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Blue Woman #3 (Rough Draft)

Blue Woman,
Blue Woman:

One side of a coin.
You tell your story
I’ll tell mine.

But it’s always been
Tails for you,
Hasn’t it,
Blue Woman,
Blue Woman?

Your art discarded,
Because it would be
A simple task for you
To sew another jacket.

Your voice silenced
In the negotiations
As your husband,
Smoked the pipe
And made the agreement.

You and I are not as different
As we might seem,
Are we,
Blue Woman,
Blue Woman?

Staying in the background
Our presence felt
Yet not acknowledged
Our light hidden in shadows.

Your look of determination
And the love strewn
Throughout your hair
Makes me think
It’s our time,
Blue Woman,
Blue Woman.

You and me,
Blue Woman.
This is our
Time to shine.

Now is the time
For our story
To be told.

Notes: Today we had a workshop at the museum entitled We Are All Treaty People. We saw many artifacts associated with some of the treaties signed between the colonialists and the First Nations people. There was a piece of art included in a display. It was a applique wall hanging with beads, created in 2004 by Patricia Ningewance Nadeau, entitled Blue Woman.I was taken with it the first moment I saw it. It was a circular piece with the head of a woman on it. The woman’s face was done in blue beads and throughout her hair lay a crown of hearts lay. The image mirrored that of Queen Victoria on one of the treaty medals also in the case. When speaking with the curator of the exhibit we learned that women’s art in the form of beaded sashes, jackets, and table runners were not highly valued as it was understood that the woman could easily recreate such an item. This got me wondering about the role of Indigenous women during the crafting of the Treaties. During one of our writing sessions this afternoon, I worked on a series of Blue Woman poems. None are even remotely finished and all are extremely unpolished, but I wanted to document this experience so here’s a rough draft of one of them. Unfortunately, I cannot share a picture of this piece of artwork on this blog, so you will have to imagine a most beautiful, proud, determined Blue Woman. However, if you really need a visual follow the link below and you will see an image of the art at the bottom of the article.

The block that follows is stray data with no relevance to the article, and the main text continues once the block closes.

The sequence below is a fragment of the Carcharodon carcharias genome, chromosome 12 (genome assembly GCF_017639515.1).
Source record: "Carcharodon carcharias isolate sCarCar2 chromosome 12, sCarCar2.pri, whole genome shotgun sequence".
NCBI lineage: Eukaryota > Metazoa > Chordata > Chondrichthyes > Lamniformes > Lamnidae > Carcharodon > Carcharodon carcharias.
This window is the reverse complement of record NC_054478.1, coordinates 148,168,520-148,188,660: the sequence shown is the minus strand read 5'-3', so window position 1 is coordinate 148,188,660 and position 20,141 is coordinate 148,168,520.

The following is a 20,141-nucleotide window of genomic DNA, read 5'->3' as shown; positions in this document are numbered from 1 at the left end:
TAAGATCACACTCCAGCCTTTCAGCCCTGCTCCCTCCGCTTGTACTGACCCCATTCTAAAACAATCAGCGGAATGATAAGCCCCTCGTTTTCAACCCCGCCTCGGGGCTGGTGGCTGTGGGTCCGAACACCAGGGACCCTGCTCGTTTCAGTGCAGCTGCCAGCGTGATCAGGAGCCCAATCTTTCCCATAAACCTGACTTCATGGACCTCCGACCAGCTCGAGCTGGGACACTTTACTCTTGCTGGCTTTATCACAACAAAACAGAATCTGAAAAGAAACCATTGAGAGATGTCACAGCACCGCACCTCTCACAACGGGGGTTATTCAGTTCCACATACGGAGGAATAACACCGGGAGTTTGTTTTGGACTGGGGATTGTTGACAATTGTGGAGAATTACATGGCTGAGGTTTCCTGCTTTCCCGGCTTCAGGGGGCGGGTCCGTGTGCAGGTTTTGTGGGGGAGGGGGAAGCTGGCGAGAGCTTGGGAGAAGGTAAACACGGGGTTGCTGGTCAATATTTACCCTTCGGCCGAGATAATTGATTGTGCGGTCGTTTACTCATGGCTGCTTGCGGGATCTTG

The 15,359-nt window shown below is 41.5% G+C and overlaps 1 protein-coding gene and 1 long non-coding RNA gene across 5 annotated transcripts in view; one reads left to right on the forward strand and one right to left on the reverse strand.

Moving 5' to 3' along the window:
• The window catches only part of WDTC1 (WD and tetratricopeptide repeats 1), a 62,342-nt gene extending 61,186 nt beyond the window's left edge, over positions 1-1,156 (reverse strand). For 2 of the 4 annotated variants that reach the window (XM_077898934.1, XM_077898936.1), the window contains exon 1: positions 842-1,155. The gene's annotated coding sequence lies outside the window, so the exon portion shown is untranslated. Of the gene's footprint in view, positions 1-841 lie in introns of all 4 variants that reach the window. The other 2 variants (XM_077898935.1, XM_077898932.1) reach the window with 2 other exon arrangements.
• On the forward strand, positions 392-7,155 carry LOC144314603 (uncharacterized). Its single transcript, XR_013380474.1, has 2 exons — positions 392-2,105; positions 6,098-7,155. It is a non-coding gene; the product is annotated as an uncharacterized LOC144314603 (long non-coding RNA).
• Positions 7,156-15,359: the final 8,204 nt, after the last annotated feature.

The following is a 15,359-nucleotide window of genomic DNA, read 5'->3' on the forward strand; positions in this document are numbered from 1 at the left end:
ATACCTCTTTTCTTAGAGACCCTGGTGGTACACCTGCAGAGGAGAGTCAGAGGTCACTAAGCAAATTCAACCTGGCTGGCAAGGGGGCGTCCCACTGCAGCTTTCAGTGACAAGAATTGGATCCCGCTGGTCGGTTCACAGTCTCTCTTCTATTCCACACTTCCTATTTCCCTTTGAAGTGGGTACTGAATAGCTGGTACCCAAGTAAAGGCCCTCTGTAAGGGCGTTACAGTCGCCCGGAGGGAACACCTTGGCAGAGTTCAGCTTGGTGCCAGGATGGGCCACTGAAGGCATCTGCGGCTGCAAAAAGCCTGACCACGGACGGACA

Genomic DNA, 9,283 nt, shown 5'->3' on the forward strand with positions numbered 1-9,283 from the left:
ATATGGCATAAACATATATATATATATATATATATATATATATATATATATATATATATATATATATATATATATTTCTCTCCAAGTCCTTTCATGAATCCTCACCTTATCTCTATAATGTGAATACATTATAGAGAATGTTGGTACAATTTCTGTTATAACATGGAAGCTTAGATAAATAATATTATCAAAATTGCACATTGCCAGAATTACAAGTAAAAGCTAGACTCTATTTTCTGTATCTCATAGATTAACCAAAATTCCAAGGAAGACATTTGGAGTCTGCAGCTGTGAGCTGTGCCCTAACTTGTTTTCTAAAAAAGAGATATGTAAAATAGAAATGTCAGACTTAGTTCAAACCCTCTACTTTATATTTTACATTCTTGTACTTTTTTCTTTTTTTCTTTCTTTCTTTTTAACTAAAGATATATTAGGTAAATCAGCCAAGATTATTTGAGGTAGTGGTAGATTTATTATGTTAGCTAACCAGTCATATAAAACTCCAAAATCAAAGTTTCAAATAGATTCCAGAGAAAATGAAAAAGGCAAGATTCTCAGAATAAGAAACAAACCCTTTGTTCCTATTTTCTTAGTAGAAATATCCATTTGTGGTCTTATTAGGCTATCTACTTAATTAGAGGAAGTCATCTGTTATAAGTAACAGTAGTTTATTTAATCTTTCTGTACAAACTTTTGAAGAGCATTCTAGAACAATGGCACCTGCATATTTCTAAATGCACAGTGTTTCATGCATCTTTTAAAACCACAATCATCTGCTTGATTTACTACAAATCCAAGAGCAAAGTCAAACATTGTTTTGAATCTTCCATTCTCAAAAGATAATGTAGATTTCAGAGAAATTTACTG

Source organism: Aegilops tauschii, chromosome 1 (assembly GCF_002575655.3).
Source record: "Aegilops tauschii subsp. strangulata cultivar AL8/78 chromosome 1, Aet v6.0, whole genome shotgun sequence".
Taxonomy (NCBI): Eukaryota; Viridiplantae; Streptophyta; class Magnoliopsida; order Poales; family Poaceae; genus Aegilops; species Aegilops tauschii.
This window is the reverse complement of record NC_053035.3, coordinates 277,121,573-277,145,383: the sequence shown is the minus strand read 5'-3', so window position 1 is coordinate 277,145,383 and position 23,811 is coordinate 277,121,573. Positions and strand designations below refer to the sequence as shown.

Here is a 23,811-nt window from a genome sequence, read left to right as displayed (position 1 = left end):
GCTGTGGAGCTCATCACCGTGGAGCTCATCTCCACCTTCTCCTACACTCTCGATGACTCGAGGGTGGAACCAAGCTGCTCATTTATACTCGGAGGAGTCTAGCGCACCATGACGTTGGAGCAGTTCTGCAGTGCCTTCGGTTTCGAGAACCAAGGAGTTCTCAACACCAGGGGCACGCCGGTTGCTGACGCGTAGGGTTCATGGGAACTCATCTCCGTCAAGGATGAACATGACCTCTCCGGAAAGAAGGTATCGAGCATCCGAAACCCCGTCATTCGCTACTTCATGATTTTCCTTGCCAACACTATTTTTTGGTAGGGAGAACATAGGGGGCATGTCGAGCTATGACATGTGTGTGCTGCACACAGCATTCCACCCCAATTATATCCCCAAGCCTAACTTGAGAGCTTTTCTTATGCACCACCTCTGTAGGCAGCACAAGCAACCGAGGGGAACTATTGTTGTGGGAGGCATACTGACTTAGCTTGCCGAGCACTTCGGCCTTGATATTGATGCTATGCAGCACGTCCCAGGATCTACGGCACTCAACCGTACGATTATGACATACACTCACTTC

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Article 4

No one shall be held in slavery or servitude; slavery and the slave trade shall be prohibited in all their forms.

I am the woman
Shivering on the corner of
Higgins and Main
As you drive by and decide
Whether or not to stop.

I am the girl
Working in a sweatshop
Miles and thoughts away
As you walk through the Gap and decide
Which shirt to buy.

I am the woman
Dusting your lamps and
Mopping your floors
As you check your phone and decide
Where to go for lunch.

I am the working poor.
I am the child labourer.
I am the illegal immigrant.

I am a slave.

Universal Declaration of Human Rights wall at ...

Universal Declaration of Human Rights wall at the UN (Photo credit: Jordan Lewin)

Notes: I’m currently participating in a Summer Writing Institute entitled Writing for/as Human Rights and Social Justice. It’s for teachers wishing to explore the possibilities for teaching writing as social justice pedagogy. Yesterday there was an activity where we each got an article from the Declaration of Human Rights. After discussing the articles in a round robin sort of way, we returned to reflect and write a response to our article. I was given Article 4. This was my response.

If you’d like to contact me about this post or about anything else you’ve read please email me at: or tweet me @JudyAmy74